Definition February 2021 - Web

AXES OF

STAB I L I SED SUPPORTS | GEAR

For most of cinema history, stable moving shots required either exquisite skill or a pile of heavy equipment. Some of the tiniest man-made devices are now making stabilisation easier – but the old guard still has its place FREEDOM

shrunk to the point that we can run smaller aircraft with bigger cameras than previously possible. With a lot of modern cameras increasingly resembling a box with a lens on the front, operating a moving shot from the shoulder often isn’t as easy as it was in the days of shoulder- mounted ENG cameras. For a lot of people, the layout of a 1990s Betacam was a formative experience, and trying to handle modern cameras in their boxy native format can be a recipe for backache. That’s where organisations like Vocas come in; the company recently announced a new version of its USBP-15 baseplate for the Red Komodo. Rigging cameras for different applications gives us a lot of flexibility, and certainly on a gimbal or drone, there’s benefits to stripping off every unnecessary chunk of metal. Operating from the shoulder, though, the extra weight of the accessories is a fair trade-off for not scoring a camera-shaped divot in the operator’s shoulder. It’s been such a big deal that Vocas even has a package of accessories for the Sony FX9 named Alister’s ENG kit. In a now ancient YouTube video showing B4 lenses adapted to big-chip cameras, the estimable

WORDS PH I L RHODES / P I CTURES VAR I OUS

1968 film, Funny Girl . Marconi’s Heli- Tele, made in the mid-seventies, was a metre-diameter sphere containing a camera and was made with vacuum tube technology that dangled off the side of the aircraft like a super-sized seasonal bauble. Later versions of the Heli-Tele were stable enough to point long lenses at small things on the ground from far away, which created surveillance possibilities that excited not only film and TV, but also the police and military. Still, seventies helicopter mounts often weighed enough that the helicopters of the time sometimes struggled to lift off if the crew had been overindulging at the lunch buffet. In 2021, we have literally pocket-sized gimbals for our literally pocket-sized cameras, and even the big helicopter-mounted options have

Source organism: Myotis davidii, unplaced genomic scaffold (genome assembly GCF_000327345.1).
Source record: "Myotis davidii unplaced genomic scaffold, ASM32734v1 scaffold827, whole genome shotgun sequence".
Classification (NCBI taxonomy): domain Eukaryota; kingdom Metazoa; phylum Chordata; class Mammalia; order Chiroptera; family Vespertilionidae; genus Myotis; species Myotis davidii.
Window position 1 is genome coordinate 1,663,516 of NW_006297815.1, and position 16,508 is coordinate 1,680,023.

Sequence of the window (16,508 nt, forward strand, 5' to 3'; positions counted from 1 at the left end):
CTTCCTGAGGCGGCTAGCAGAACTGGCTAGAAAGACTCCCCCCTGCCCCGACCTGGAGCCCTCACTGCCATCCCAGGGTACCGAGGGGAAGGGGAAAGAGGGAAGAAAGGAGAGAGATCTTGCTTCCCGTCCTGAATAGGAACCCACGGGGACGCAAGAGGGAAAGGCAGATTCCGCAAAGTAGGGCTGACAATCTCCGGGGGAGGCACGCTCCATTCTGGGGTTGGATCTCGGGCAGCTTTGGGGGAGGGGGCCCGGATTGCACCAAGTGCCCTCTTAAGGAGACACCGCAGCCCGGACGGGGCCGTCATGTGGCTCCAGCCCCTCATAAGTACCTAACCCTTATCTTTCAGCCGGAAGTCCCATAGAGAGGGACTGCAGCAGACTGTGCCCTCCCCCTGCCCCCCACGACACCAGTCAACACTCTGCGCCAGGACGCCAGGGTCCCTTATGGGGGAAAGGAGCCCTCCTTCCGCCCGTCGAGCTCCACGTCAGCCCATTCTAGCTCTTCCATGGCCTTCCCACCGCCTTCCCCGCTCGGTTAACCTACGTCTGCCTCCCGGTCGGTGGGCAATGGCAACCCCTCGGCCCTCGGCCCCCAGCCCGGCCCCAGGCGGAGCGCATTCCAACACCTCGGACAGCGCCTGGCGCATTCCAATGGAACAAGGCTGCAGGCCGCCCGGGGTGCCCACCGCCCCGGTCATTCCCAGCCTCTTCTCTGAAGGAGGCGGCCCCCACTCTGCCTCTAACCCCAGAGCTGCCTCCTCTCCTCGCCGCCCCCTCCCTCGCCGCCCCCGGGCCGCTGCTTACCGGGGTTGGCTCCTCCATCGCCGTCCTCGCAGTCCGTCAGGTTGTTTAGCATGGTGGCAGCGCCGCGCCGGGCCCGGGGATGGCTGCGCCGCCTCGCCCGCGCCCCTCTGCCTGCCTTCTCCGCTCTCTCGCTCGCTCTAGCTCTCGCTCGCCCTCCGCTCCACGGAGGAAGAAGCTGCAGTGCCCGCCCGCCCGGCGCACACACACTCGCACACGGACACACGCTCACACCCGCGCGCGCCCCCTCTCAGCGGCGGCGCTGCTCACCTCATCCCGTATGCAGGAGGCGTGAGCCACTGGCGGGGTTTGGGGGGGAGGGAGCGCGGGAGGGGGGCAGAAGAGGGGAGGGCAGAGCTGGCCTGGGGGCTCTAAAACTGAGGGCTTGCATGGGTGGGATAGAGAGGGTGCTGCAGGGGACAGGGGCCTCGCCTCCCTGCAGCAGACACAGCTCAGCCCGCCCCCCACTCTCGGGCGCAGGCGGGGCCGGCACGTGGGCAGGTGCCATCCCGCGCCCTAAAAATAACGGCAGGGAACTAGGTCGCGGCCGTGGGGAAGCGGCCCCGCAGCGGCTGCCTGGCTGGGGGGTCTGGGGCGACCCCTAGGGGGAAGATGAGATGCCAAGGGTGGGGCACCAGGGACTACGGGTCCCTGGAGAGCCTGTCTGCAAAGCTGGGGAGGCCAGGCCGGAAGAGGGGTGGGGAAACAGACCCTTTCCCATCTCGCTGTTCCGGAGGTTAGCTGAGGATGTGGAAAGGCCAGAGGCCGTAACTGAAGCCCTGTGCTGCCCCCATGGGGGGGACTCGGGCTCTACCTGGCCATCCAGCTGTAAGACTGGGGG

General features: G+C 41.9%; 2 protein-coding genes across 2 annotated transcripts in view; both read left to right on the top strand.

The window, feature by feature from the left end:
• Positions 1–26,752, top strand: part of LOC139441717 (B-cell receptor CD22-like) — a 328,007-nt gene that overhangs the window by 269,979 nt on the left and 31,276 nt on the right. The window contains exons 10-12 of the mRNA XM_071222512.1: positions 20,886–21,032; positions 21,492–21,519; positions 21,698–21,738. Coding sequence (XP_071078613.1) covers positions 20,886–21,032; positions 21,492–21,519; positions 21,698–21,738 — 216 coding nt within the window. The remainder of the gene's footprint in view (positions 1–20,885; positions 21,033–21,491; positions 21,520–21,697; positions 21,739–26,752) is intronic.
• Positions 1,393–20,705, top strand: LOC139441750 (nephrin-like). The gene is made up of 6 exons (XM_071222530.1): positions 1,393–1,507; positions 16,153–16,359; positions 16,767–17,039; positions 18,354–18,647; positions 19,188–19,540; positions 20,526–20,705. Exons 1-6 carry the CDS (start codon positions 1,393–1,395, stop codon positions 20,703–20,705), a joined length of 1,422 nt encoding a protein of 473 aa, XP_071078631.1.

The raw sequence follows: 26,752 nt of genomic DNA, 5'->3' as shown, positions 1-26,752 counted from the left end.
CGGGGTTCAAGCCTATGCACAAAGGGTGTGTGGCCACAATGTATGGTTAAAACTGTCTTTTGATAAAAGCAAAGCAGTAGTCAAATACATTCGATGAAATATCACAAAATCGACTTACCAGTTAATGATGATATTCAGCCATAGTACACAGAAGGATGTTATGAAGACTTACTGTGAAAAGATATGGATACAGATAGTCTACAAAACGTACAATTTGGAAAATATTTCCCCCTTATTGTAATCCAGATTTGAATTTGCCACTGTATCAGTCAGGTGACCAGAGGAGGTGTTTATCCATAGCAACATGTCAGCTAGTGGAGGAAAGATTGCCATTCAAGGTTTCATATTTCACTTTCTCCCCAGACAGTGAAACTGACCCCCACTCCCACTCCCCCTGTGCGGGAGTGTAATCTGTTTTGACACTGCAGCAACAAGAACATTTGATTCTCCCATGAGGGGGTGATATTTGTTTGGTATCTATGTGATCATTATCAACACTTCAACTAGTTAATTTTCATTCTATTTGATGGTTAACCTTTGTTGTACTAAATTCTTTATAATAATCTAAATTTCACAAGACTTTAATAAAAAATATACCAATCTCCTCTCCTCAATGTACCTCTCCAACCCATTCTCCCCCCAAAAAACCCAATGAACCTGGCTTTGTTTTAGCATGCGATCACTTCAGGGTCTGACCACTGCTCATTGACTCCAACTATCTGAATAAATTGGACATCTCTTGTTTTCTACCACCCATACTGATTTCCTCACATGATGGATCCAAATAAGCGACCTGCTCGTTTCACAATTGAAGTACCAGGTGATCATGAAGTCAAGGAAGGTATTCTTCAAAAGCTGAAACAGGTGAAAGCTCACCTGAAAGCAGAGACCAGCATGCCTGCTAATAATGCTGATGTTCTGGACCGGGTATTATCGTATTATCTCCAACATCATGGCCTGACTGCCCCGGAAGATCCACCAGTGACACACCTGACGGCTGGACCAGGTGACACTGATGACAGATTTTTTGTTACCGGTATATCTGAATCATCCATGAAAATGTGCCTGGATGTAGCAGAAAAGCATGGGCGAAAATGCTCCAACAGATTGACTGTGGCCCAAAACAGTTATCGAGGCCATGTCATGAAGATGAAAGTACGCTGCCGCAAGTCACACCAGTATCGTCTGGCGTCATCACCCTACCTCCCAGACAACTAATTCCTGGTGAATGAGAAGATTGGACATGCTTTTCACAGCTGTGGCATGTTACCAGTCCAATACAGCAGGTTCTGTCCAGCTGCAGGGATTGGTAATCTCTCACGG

he opening shots of The Sound of Music show Julie Andrews practically being blown

over by what’s very clearly helicopter downwash, in a scene set long before helicopters were a commercial reality. In late June 1964, when that scene was filmed, helicopter shots required wide lenses to look sufficiently stable, so filling the frame with an actor forced the aircraft to fly very nearby. Now, an actively stabilised camera mount goes without saying, but it’s a mistake to think that such a thing is a new idea. The option to bolt a camera to something that magically keeps it level goes back to the sixties and seventies. The Tyler Major Mount made possible the spectacular shot of Barbra Streisand, which closes the

FEBRUARY 202 1 | DEF I N I T ION 15

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